He’s right. Modernity is the epitome of godless sin.
I’m not opposed to the idea of an encyclical on the environment or even one on the ethical issues raised by climate change, but I fear the encyclical we’ve got will be a lost opportunity. This is a shame, because it does make some important points mixed amid the tedious committee-speak.
Certainly, the Orthosphere fits within the larger category of Right-wing blogs, and within the subcategory of “reactionary” (extreme, i.e. Enlightenment-rejecting, Right) blogs. Even this subcategory has distinct clusters: the Orthosphere, Integralists, Identitarians, and Neoreactionaries, to name just the most impressive. Are these different ideological movements, or different focuses within a single movement? To rephrase, here are the two possibilities. 1) The Orthosphere’s fundamental principles (our ultimate premises) are the same as its defining principles (the positions that distinguish us from other groups), in which case we are ultimately our own movement and those other groups are at best allies. 2) Our defining principles are applications to our particular area of interest of more fundamental principles shared by the larger community of reactionaries. Which is it?
Orthosphere commenter Mark Citadel has an impressive blog of his own. In this post, he addresses weaknesses in the reactionary blogosphere.
With a movement that has different areas of focus, you are bound to get drift. The different wheels of Spandrell’s Trike like to roll off on their own for extended periods and not participate in the congregation of a collective might. Social Matter, a product of the Hestia Society for Social Studies, is a more-than-worthy rallying point for the radical right...Through promotion, Social Matter should get pushed to the fore.
Long before the late Eduard Said invented “Orientalism” to exalt Arab culture and Islamic society at the expense of the West, bien-pensants like Voltaire inclined to express their rebellion against the dwindling vestiges of Christendom by representing Europeans as bigots or clowns and raising up exotic foreigners – Voltaire himself wrote about Turks and Persians of the Muslim fold – to be the fonts of wisdom and models of refined life in their tracts and stories. The sultan and dervish look with amused tolerance on the gaucheries of the European rubes. The rubes swing their elbows and knock over the pottery. It was the Eighteenth-Century philosophes and illuminati who coined the pejorative term “Dark Ages” to refer to the centuries immediately following the collapse of the Roman imperial administration in the West under pressure of the Gothic tribal self-assertion in the Fifth Century. Liberal discourse often casually extends the same term to apply it to all of medieval European civilization up to the Renaissance. Specialist historians have, however, long since demonstrated that no such absolute discontinuity as the term “Dark Ages” insinuates ever existed, which means that the Enlightenment version of history is at least partly wrong. Yet the usual story retains its currency, as an item in a kind of liberal folklore.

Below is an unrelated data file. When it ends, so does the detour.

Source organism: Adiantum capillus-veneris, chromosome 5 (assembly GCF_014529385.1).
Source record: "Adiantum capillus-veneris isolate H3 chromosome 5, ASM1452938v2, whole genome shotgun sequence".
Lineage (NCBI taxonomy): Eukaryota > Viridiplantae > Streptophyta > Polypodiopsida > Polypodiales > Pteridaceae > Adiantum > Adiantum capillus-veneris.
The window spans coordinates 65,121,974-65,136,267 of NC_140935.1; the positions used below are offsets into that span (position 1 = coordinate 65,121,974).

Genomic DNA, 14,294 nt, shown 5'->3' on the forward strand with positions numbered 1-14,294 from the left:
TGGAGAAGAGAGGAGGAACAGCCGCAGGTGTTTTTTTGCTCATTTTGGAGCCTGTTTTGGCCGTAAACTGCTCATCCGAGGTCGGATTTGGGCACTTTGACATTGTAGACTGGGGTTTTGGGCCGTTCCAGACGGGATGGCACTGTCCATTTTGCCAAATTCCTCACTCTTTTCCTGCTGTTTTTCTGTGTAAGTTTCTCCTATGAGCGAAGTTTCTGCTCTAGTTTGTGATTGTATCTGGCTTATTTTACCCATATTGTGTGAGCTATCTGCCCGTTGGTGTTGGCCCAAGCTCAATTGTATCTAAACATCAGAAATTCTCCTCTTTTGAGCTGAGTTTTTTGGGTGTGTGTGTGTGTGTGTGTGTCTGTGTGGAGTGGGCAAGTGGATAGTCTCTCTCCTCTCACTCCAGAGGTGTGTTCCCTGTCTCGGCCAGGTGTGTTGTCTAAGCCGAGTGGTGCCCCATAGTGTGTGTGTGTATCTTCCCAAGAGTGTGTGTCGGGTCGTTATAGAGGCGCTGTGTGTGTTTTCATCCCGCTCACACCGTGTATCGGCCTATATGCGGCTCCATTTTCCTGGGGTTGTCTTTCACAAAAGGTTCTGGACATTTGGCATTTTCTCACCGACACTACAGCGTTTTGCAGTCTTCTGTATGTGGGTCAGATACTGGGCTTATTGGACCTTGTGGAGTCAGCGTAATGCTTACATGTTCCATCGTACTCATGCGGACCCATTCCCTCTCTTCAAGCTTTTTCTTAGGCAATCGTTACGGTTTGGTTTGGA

Part of that story is the motif of the Islamic middleman role in the transmission of classical knowledge to Christendom. According to this motif, the West in the Eleventh Century possessed no first-hand knowledge of the Greek and precious little of the Roman classics. Fortunately (so the story goes) the Muslims had translated Plato and Aristotle into Arabic, knew all about them, and bestowed the gift of their lore on the benighted monks of Italy and France. The benefactors under this notion behave suavely and generously, while the beneficiaries are – to paraphrase a line from a David Lean film – ignorant, barbarous, and cruel.
In the spasm of western Islamophilia that followed the terrorist attacks of 2001, the myth of medieval Muslim learnedness and medieval European illiteracy gained strong new power for the Left whose acolytes have disseminated it with vigor from their ensconcement in the colleges and universities. Facts might have dispelled the myth had anyone cared to notice them. For one thing, Europeans never lost contact with the Byzantine Greeks, who blithely went on being scholarly classicists until Mehmet II bloodily vanquished Constantinople in 1453, slaughtering the literate elites and forcing the peasantry to submit to Allah. The Eighth-Century English church-chronicler Bede reports in his Ecclesiastical History that one of the first bishops of Canterbury, Theodore, was an educated Greek. The Twelfth-Century Icelandic mythographer Snorri Sturlusson suggests in his Edda that the Norse gods were actually Trojan heroes escaping, like Aeneas, from Agamemnon’s destruction of their city – an interpretation that implies his knowledge of the theory called Euhemerism. Eighth-Century England and twelfth-Century Iceland were remote places, but, in Bede and Snorri, one can attest links to the classical tradition.
Facts like these could easily be multiplied – and a man who multiplies them with muscularity and clear-sightedness is the French historian Sylvain Gouguenheim, who documents them in his remarkable book Aristote au Mont Saint-Michel: Les raciness grecques de l’Europe Chrétienne (Seuil, 2008). [Aristotle at Mont Saint-Michel: the Greek Roots of Christian Europe.] The book is not as yet translated, but it deserves to be known to Anglophone audiences because it brings important truths to many a contemporary conversation.